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Value of surge protectors explained

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Surge protectors are often the one thing standing between a home full of well-working electronics and a home full of fried machines that can't be fixed. Surge protectors are often the one thing standing between a home full of well-working electronics and a home full of fried machines that can't be fixed.

By Joel Craig, NEWS 9 Contributor

They don't get the attention they deserve - not a surprise, though. They're small, quietly work 24 hours a day for us, and most are hidden from our view.

But surge protectors are often the one thing standing between a home full of well-working electronics and a home full of fried machines that can't be fixed.

Many people think surge protectors are only for computers. The fact is most of today's electronics have computer circuits inside them. Even a lowly coffee maker can have computer circuits for the timer and brewing control.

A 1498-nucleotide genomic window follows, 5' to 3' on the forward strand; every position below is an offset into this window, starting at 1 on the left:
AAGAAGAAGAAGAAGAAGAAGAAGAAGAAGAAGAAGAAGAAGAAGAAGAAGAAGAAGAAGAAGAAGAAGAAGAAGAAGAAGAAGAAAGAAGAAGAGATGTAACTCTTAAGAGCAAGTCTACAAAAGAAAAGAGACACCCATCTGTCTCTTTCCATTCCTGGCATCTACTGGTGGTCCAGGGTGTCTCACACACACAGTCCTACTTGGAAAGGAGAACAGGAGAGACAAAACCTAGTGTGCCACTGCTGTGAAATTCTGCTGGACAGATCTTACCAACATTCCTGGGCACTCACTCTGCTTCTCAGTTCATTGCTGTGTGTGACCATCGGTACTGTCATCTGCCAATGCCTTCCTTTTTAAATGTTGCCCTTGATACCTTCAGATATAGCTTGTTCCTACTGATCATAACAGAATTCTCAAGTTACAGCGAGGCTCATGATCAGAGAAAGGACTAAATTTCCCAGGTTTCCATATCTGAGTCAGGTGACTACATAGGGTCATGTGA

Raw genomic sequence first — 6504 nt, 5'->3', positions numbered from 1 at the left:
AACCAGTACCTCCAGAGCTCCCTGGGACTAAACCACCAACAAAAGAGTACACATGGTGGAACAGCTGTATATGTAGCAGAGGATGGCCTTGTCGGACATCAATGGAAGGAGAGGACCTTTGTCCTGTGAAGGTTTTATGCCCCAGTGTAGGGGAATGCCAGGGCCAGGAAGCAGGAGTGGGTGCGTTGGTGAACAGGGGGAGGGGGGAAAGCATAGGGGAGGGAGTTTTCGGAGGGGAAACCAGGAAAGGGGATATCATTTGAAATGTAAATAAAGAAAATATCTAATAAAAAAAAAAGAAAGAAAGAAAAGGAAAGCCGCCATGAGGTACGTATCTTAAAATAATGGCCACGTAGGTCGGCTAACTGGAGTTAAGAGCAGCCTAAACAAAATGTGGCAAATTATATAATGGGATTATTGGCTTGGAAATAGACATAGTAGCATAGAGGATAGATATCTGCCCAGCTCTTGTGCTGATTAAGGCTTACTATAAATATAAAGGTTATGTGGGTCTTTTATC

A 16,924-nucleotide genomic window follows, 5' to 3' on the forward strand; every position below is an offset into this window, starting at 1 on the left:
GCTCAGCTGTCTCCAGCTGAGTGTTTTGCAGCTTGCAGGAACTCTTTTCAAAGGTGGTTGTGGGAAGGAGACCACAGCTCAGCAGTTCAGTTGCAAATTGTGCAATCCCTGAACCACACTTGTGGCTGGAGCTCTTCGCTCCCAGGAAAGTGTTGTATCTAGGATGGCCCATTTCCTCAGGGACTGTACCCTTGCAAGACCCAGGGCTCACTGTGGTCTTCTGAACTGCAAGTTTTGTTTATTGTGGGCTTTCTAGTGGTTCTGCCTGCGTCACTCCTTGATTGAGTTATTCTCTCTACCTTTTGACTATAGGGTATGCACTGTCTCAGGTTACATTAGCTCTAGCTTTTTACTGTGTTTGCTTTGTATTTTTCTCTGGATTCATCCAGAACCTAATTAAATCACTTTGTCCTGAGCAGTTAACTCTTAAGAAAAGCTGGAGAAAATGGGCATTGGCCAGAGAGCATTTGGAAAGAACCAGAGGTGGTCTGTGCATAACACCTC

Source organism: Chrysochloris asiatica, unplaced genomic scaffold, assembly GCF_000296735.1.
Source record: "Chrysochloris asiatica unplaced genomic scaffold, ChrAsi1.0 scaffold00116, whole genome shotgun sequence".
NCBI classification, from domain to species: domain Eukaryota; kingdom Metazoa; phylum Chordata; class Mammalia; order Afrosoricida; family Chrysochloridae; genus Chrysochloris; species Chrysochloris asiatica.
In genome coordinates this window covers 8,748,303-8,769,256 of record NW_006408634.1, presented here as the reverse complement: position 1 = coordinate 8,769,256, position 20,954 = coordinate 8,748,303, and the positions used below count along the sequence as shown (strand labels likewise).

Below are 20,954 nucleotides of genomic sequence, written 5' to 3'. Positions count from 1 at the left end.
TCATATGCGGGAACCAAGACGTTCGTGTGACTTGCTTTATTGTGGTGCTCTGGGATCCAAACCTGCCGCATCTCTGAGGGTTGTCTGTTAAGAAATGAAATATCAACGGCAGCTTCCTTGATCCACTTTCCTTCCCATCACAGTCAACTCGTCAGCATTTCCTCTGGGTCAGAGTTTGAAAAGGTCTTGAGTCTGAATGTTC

First know the difference between a power strip and surge protector. A power strip is basically an extension cord. It offers no protection against power surges.

There are several things to look for in a surge protector but let's look at three of them: clamping voltage, response time and joules.

The clamping voltage is the voltage at which the surge protector starts to work. The lower the number- the better; 330 is the lowest- and best to buy.

Surge protectors don't kick in immediately there's a slight delay. The longer the response time the longer the connected equipment will be exposed to the surge. Buy a protector with a response under a nanosecond because it will kick in fast enough to stop the most damaging portion of the surge.

The joule rating is the number manufacturers usually put in big numbers on the package. The higher the joule rating, the more power the surge protector can absorb. You'll want a protector around 1,000 joules for most appliances, 1,500 and up for your entertainment products and 2,000 plus for your computer. Here the bigger the number the better.

These are surge protectors not lightning protectors. Nothing is going to protect your electronics if your home takes a direct lightning strike. So, unplug them during storms.

Also the protector does wear-out over time. Most units have a light that shows if the protector is working or not, check yours periodically. Even if the light shows the unit is working it is a good idea to replace them every five years.

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